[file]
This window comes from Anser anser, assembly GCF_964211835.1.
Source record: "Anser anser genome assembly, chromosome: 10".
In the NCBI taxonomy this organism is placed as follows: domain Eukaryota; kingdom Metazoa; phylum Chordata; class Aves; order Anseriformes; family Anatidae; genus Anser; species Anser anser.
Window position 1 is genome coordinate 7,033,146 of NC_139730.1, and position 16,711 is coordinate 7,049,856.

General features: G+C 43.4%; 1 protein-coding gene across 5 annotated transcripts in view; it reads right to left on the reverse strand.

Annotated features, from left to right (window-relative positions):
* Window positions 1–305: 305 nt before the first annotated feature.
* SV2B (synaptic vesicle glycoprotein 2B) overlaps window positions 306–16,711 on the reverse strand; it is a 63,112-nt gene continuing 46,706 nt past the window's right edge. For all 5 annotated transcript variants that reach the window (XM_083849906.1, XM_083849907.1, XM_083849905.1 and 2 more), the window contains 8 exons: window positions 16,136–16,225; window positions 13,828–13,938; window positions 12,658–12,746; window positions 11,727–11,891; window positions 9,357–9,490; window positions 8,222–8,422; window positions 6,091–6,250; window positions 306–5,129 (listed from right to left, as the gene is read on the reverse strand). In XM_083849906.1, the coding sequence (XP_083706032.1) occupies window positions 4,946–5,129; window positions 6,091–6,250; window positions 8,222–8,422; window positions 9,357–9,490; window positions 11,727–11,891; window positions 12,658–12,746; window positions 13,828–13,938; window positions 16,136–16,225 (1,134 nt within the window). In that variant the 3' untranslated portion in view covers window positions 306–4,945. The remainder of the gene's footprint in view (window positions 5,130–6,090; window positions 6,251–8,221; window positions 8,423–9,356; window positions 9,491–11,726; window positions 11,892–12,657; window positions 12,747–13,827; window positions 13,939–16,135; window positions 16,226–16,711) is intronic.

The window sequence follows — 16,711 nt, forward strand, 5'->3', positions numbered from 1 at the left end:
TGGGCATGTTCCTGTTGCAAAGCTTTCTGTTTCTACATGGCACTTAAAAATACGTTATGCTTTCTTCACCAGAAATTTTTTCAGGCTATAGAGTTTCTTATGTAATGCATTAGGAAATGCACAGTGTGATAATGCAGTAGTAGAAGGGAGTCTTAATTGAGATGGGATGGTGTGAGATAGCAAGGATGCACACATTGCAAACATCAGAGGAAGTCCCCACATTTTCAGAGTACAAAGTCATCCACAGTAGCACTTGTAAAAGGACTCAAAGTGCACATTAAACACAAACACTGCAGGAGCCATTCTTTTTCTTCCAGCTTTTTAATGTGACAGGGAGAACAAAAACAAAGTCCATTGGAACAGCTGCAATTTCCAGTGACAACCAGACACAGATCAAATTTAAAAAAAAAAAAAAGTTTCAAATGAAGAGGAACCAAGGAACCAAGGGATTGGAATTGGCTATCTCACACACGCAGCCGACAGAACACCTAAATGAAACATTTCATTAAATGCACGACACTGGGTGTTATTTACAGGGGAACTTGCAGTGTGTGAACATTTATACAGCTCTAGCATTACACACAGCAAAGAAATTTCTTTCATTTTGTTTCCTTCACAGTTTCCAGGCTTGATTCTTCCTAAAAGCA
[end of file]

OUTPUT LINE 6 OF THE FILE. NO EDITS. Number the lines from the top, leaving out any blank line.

Annotated features, from left to right (window-relative positions):